nosis. In some cases, the Romana’s sign (palpebral
edema) is present. During this period, treatment with
parasiticides, like benznidazole or nifurtimox, is suc-
cessful. In the chronic stage, the parasites are present;
however, they are not easy to find. Of all the chagasic
patients that arrive and are attended: between 30 to 40
per cent tend to have serious cardiomyopathy (arrhyth-
mias and heart failure) or pathologic dilation (megavis-
cera) of the esophagus and colon. The importance of
trypanosomiasis is particularly given because of its high
prevalence, th e large economic losses due to the inability
to work and sudden death as well as the impact on public
health due to high costs for prolonged hospitalization,
J. E. Mitelman, L. Gimenez / World Journal of Cardiovascular Diseases 3 (2013) 442-447 443
medicine, heart transplants, and the implant of electronic
devices like pacemakers, cardiac defibrillators and re-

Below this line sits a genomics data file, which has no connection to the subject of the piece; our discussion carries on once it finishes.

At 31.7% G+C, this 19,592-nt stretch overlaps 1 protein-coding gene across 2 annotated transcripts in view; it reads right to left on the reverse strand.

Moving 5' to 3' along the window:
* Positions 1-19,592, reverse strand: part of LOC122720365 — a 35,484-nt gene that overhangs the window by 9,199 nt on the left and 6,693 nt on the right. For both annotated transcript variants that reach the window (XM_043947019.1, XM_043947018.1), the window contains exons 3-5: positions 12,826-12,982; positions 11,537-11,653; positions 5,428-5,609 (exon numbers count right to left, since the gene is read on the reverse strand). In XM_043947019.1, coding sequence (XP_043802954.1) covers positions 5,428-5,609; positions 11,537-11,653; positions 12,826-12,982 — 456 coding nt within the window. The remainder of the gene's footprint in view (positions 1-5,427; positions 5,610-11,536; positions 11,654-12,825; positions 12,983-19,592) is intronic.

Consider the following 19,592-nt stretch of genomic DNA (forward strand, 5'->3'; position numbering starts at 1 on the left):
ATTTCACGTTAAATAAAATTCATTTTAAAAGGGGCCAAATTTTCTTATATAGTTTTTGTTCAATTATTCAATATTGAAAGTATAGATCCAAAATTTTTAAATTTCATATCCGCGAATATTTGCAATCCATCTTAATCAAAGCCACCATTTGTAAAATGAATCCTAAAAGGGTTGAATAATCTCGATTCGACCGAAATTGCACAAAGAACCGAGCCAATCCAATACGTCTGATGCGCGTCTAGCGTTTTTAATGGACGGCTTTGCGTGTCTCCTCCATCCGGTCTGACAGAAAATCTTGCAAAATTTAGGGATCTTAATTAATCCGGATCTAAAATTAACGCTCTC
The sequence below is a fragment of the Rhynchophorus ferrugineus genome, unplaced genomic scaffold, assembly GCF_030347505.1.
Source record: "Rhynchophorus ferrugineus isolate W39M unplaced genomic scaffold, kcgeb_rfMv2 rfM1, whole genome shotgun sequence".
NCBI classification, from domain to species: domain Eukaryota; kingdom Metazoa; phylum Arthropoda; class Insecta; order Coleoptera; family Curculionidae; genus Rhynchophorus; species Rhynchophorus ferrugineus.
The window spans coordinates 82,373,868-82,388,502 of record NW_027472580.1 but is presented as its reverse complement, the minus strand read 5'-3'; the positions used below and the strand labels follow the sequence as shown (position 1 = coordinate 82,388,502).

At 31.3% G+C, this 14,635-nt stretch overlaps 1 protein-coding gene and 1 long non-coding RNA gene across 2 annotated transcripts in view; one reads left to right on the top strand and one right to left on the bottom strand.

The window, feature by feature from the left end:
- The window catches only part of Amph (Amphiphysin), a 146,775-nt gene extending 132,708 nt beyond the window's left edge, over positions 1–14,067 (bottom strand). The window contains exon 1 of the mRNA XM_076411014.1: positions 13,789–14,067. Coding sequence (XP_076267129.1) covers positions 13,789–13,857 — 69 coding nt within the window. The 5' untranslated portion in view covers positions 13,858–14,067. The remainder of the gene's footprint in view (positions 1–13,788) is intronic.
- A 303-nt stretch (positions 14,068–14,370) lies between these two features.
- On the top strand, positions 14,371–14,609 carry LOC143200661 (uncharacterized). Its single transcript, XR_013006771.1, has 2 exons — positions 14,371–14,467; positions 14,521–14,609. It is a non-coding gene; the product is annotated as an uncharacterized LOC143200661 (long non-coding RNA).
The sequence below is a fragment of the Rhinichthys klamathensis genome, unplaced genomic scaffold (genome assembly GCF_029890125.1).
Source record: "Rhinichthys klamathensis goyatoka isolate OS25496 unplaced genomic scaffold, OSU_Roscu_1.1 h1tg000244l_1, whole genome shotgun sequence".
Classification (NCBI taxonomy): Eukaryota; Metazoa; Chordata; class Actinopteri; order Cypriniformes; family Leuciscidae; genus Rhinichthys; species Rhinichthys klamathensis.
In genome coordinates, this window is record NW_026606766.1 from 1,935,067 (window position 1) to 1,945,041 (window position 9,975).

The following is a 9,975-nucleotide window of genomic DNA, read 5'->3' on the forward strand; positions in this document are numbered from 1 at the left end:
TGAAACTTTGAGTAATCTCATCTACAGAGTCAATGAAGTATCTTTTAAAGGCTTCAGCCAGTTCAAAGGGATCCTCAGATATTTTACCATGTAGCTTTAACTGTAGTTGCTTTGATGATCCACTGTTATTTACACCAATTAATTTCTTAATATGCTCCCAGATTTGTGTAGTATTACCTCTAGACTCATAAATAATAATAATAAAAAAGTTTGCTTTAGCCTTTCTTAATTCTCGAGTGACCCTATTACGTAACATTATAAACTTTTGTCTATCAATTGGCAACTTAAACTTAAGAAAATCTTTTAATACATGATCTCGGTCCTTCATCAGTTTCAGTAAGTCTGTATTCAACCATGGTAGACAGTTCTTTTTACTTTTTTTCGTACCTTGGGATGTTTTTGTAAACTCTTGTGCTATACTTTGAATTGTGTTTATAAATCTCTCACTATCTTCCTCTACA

synchronization devic es .
Unfortunately, in spite of the time that has passed
since Carlos Chagas discovered this nosology, up until
now and even today, there are still doubts regarding the
mechanisms that determine the unfavorable evolution in
some of the sick. Hypotheses have been postulated that
link the infected strains whether these are myotropic or
pantropic, with neurological, immunological or vascular
interpretations, etc.
Intervening factors in the development of cardiomyopa-
thy [6-10].
1) Intrensic myocardial damage during the acute and
chronic phase because of:
a) Direct parasitic action.
b) Immunological disturbances.
c) Neurol o g i c al dama ge .
2) Induced disorders due to the host immune response.
3) Alterations in the automatic nervous system.
4) Microvascular lesions with alterations in the
microcirculation and subsequent myocytolysis.